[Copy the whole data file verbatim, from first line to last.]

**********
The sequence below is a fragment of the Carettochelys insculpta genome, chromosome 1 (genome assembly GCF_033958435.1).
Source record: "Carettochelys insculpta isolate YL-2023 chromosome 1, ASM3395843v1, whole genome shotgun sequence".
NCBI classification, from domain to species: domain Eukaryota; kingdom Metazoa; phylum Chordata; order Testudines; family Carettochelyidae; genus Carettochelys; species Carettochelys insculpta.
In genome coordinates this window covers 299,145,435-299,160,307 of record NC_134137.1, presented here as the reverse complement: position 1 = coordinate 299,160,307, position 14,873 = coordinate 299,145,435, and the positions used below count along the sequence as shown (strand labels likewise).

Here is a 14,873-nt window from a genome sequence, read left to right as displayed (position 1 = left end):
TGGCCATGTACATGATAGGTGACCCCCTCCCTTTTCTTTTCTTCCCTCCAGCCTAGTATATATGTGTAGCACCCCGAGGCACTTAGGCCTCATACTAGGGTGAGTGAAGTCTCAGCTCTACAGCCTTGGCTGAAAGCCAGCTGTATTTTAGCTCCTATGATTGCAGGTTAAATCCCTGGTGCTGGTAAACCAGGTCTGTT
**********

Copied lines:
The sequence below is a fragment of the Carettochelys insculpta genome, chromosome 1 (genome assembly GCF_033958435.1).
Source record: "Carettochelys insculpta isolate YL-2023 chromosome 1, ASM3395843v1, whole genome shotgun sequence".
NCBI classification, from domain to species: domain Eukaryota; kingdom Metazoa; phylum Chordata; order Testudines; family Carettochelyidae; genus Carettochelys; species Carettochelys insculpta.
In genome coordinates this window covers 299,145,435-299,160,307 of record NC_134137.1, presented here as the reverse complement: position 1 = coordinate 299,160,307, position 14,873 = coordinate 299,145,435, and the positions used below count along the sequence as shown (strand labels likewise).

Here is a 14,873-nt window from a genome sequence, read left to right as displayed (position 1 = left end):
TGGCCATGTACATGATAGGTGACCCCCTCCCTTTTCTTTTCTTCCCTCCAGCCTAGTATATATGTGTAGCACCCCGAGGCACTTAGGCCTCATACTAGGGTGAGTGAAGTCTCAGCTCTACAGCCTTGGCTGAAAGCCAGCTGTATTTTAGCTCCTATGATTGCAGGTTAAATCCCTGGTGCTGGTAAACCAGGTCTGTT